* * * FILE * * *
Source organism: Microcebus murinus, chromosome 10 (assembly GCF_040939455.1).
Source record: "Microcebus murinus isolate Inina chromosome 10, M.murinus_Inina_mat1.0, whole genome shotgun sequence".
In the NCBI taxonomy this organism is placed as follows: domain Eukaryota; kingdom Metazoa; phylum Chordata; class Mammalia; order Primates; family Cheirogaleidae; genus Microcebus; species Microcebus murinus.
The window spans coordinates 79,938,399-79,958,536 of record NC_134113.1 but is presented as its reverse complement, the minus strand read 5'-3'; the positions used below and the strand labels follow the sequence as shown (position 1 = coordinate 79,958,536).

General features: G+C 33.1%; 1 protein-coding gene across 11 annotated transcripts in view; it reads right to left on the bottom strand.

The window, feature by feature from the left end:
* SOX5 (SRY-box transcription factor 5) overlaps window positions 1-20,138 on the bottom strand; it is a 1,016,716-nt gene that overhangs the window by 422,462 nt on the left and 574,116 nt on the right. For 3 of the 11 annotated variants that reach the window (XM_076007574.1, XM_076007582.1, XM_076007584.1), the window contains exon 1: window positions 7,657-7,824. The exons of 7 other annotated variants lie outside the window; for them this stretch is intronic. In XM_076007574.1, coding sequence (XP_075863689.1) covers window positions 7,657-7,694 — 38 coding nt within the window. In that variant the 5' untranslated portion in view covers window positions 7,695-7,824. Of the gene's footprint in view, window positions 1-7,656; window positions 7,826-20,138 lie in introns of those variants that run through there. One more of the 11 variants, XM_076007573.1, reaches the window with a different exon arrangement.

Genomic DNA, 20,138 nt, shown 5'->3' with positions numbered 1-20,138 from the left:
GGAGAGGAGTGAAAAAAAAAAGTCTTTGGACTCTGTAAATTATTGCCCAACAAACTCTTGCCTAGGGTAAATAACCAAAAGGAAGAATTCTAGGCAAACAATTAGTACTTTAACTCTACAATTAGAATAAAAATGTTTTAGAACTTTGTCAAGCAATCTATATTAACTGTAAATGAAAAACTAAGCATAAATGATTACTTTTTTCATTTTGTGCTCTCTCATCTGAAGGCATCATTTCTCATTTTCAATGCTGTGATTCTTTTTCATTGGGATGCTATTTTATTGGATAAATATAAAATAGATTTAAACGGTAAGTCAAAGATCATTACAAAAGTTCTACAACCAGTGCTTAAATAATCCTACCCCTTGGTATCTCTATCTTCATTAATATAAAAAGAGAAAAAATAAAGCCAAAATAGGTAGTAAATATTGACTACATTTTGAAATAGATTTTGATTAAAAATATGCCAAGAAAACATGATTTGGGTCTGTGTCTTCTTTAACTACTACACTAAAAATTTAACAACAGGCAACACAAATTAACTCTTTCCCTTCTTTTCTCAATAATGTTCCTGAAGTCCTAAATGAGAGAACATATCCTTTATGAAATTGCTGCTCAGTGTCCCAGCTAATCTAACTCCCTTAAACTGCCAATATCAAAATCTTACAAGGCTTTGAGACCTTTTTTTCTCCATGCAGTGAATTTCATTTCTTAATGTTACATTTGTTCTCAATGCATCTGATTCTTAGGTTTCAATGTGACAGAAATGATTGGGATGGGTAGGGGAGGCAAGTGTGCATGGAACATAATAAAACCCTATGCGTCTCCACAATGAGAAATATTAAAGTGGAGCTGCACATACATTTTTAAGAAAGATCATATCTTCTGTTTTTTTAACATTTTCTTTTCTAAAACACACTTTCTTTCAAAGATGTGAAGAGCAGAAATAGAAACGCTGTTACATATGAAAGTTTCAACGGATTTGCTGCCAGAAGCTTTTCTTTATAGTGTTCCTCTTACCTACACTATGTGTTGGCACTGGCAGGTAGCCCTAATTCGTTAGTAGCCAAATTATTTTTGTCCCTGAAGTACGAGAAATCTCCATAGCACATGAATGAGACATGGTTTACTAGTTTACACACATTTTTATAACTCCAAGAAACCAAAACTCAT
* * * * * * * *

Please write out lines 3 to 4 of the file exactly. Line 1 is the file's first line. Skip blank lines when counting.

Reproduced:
In the NCBI taxonomy this organism is placed as follows: domain Eukaryota; kingdom Metazoa; phylum Chordata; class Mammalia; order Primates; family Cheirogaleidae; genus Microcebus; species Microcebus murinus.
The window spans coordinates 79,938,399-79,958,536 of record NC_134113.1 but is presented as its reverse complement, the minus strand read 5'-3'; the positions used below and the strand labels follow the sequence as shown (position 1 = coordinate 79,958,536).